Safe-in-Sound Excellence in Hearing Loss Prevention Awards Recognize the New York City's Noise Mitigation Rule
Contact: Christina Spring, (202) 245-0633
May 17, 2010
The National Institute for Occupational Safety and Health (NIOSH), in partnership with the National Hearing Conservation Association (NHCA), presented the New York City Department of Environmental Protection and Parsons Brinckerhoff, Inc. the 2010 Safe-in-Sound AwardT in the category for Innovation in Hearing Loss Prevention in the Construction Sector.
The New York City Department of Environmental Protection and Parsons Brinckerhoff, Inc. were recognized for their combined efforts in developing, implementing and overseeing the New York City Construction Noise Mitigation Rule. The rule, which is a result of a mayoral charge to update the New York City's Noise Code, established noise emission limits and mitigation measures for all city construction and also proactively addressed work-related exposures. The award was presented at the Building Trades Employers' Association Leadership dinner on May 18th 2010.
"Our nation relies on construction workers and ensuring their safety and health on the worksite is critical for the health of our workers and our nation," said NIOSH Director Dr. John Howard. "This year's winners demonstrate the important impact partnerships have in improving the safety and health of construction workers and avoiding preventable injuries."
Work-related hearing loss is a permanent but preventable problem. The Safe-in-Sound Excellence in Hearing Loss Prevention Awards honors hearing loss prevention programs in the construction, manufacturing, and service sectors. In addition, it recognizes individuals or organizations for innovation in hearing loss prevention and their dedication to fostering and implementing new and unique advances in the prevention of hearing loss.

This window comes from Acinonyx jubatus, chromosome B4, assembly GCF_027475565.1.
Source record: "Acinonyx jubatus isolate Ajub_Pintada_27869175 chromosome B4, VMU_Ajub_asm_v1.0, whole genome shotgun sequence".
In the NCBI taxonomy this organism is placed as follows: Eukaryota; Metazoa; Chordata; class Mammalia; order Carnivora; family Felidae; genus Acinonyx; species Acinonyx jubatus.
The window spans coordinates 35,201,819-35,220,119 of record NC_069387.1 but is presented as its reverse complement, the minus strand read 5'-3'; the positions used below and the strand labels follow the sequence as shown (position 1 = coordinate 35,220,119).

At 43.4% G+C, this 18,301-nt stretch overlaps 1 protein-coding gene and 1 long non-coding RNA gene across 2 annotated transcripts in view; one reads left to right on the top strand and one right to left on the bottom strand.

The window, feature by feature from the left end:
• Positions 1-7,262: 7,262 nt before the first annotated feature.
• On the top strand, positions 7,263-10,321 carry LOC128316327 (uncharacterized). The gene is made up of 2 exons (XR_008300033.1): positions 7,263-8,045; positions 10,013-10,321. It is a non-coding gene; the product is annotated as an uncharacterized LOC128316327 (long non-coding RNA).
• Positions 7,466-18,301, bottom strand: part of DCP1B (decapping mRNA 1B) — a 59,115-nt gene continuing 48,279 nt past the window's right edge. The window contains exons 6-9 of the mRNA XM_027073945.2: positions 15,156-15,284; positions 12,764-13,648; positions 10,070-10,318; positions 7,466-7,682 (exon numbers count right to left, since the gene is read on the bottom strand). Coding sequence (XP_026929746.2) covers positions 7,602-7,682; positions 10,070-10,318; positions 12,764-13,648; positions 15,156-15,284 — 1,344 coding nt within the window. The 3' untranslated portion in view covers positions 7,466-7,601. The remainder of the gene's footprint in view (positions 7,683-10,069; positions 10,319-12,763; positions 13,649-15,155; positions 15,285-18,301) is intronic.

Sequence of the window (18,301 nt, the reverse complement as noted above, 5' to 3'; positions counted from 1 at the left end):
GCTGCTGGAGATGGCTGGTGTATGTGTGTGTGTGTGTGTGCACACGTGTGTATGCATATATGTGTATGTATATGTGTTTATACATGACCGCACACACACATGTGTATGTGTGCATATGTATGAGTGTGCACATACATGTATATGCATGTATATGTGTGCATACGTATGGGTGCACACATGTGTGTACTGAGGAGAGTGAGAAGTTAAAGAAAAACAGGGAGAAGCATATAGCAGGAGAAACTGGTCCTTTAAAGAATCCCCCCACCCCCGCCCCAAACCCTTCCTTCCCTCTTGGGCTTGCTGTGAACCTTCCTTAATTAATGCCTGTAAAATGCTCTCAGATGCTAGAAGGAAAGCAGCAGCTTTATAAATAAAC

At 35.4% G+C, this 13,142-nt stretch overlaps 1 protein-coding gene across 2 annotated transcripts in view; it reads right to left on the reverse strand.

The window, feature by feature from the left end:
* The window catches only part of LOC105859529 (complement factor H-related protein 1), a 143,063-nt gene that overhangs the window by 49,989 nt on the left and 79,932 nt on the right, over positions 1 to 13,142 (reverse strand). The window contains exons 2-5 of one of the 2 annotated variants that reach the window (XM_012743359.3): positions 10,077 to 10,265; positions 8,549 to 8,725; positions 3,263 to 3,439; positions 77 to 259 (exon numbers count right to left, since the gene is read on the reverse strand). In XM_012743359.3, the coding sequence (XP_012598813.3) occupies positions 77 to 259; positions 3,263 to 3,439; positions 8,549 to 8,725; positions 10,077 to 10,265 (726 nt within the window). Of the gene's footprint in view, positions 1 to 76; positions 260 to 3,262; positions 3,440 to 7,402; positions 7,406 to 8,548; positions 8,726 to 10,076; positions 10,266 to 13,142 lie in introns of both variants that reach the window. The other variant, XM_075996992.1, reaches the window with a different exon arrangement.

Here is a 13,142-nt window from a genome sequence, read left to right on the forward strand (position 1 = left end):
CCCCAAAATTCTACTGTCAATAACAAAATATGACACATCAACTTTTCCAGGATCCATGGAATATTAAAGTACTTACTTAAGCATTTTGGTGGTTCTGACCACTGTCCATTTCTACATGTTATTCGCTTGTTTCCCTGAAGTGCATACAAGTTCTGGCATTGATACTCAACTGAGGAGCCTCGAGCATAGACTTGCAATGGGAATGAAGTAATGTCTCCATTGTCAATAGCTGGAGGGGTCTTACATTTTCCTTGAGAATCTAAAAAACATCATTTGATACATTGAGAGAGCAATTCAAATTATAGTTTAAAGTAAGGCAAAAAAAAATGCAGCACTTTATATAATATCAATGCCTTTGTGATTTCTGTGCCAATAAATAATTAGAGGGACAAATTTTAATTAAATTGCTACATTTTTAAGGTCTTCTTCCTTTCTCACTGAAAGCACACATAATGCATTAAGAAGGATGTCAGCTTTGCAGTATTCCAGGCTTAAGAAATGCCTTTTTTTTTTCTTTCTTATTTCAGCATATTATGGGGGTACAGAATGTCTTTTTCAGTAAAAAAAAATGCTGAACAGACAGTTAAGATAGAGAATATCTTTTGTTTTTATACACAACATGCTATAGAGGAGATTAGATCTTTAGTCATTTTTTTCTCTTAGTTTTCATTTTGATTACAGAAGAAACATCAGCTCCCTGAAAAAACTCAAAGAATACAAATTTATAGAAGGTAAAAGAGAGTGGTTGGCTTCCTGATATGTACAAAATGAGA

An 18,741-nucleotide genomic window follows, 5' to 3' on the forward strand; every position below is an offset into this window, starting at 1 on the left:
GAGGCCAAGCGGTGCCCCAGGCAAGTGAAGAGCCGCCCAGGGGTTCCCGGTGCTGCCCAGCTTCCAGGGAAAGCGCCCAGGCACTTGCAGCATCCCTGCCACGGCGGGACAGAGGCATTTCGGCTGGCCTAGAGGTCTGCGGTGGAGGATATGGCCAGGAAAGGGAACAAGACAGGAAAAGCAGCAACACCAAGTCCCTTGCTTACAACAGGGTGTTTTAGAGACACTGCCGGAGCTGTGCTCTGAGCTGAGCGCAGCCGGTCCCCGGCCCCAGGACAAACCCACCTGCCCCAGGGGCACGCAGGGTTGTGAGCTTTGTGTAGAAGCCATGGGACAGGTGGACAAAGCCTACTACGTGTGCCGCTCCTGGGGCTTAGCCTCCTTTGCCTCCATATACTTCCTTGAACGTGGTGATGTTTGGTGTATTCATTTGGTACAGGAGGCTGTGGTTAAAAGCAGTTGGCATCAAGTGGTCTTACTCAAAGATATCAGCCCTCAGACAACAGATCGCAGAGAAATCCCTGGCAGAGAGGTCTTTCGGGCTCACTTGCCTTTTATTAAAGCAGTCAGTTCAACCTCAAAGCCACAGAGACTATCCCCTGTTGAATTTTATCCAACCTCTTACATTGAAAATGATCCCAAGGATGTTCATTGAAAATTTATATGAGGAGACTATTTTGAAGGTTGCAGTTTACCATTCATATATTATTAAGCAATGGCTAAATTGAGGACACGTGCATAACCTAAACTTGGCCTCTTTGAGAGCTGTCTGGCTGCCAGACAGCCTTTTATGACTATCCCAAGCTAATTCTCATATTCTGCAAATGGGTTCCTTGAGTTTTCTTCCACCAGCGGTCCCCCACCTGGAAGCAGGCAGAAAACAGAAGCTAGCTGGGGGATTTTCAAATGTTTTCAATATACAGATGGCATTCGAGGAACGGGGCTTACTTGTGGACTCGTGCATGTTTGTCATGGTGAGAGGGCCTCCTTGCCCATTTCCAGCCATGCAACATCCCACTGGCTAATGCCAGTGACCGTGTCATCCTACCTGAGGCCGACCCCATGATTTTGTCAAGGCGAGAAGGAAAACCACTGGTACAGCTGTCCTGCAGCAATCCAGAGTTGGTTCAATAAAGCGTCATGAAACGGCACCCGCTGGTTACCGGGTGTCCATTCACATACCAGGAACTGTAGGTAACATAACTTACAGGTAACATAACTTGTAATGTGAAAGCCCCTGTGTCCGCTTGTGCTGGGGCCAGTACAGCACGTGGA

The Safe-in-Sound Awards Expert Committee (comprised of experts in the fields of public health, hearing loss prevention, audiology, and industrial hygiene), evaluates applicants against key performance indicators. Examples include: development and adoption of new strategies for hearing loss prevention; demonstration of increased awareness of the value of healthy hearing and the prevention of hearing loss and tinnitus; documented reduction in noise levels and hearing loss registered longitudinally; and the use of a participatory approach between workers and employers.
Nominations for the next awards will be accepted until September 1st, 2010. For further information please visit www.safeinsound.us.
Through research and the NORA cross-sector program, NIOSH has developed a number of resources to assist workers and employers in reducing noise exposure as well as in finding and fitting the proper kind of hearing protection and determining hazardous levels of noise. NIOSH recommends removing hazardous noise from the workplace whenever possible and using hearing protectors in those situations where dangerous noise exposures have not yet been controlled or eliminated. For more information about noise and hearing loss prevention research at NIOSH please visit http://www.cdc.gov/niosh/topics/noise/abouthlp/abouthlp.html.
NIOSH is the federal agency that conducts research and makes recommendations for preventing work-related injuries and illnesses. Mention of any company or product does not constitute endorsement by NIOSH. More information about NIOSH can be found at http://www.cdc.gov/niosh/.
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